When preparing a home for sale it's important to remember that buyers tend to be suspicious...and for very good reason.
Too often sellers try to hide the negative aspects of their house.
I've actually heard real estate agents, who should know better, suggest hiding things...
cover a damaged floor with a throw rug...
place a large piece of furniture in front of a damaged wall.
It is not only ethically wrong to try and hide things from buyers, it's not at all practical.
If there is damage of any kind, and you try to hide it, it won't stay hidden for long.
Honesty is the best policy. If you don't fix it, don't hide it.
From a Home Staging standpoint...fixing it is by far the best choice.
Worn floors or carpet, very old appliances, dirty, faded and/or damaged walls, broken or missing trim, dated plumbing or electrical fixtures....all examples of things that should be addressed PRIOR to listing.
Buyers not only see these needed improvements as an expense, they see them as a huge inconvenience.
A more important thing to consider: these items are a giant red flag to buyers that the house has been poorly maintained. If they believe the house has not been cared for, their perceived value of the house drops considerably.
If any offers are made, cost of improvement will be a factor.
Buyers' estimate of cost will always be two to three times the actual cost of improvement.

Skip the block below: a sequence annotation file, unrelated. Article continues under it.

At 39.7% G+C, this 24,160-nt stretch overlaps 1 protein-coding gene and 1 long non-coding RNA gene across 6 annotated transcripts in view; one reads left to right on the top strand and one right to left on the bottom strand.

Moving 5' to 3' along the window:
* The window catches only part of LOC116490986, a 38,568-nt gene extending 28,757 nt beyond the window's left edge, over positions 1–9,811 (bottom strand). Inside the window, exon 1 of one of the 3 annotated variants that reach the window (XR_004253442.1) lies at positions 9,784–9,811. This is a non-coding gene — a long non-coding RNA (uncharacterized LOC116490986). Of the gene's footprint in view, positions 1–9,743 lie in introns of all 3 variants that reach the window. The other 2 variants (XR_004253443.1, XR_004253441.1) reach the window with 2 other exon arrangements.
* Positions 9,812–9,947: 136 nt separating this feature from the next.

Making all improvements PRIOR to listing
results in a faster and more profitable sale.
Since we are talking about hiding things...
It is human nature to want to see behind the curtain.
We are drawn to things we think are being intentionally hidden from us.
As a home stager I've always suggested that my sellers should pull back the curtain.
Shower curtain, that is.
It has been my experience that most sellers, and real estate agents, pull the shower curtain closed. Sometimes it's because the tub and/or tile is not in the best condition, sometimes it's just habit.
I tell my sellers to clean the tub and tile spotless, remove all grooming products and
keep the shower curtain open...pulled to one side.
Human nature...closed curtain triggers curiosity. Open curtain and buyers will concentrate on the room and not the tub.
Also...closing the curtain will usually make the room feel smaller. It's like creating a wall where there shouldn't be one.
Inspired by: Windows Speak Louder Than Words Patricia Feager, MBA, CRS, GRI,MRP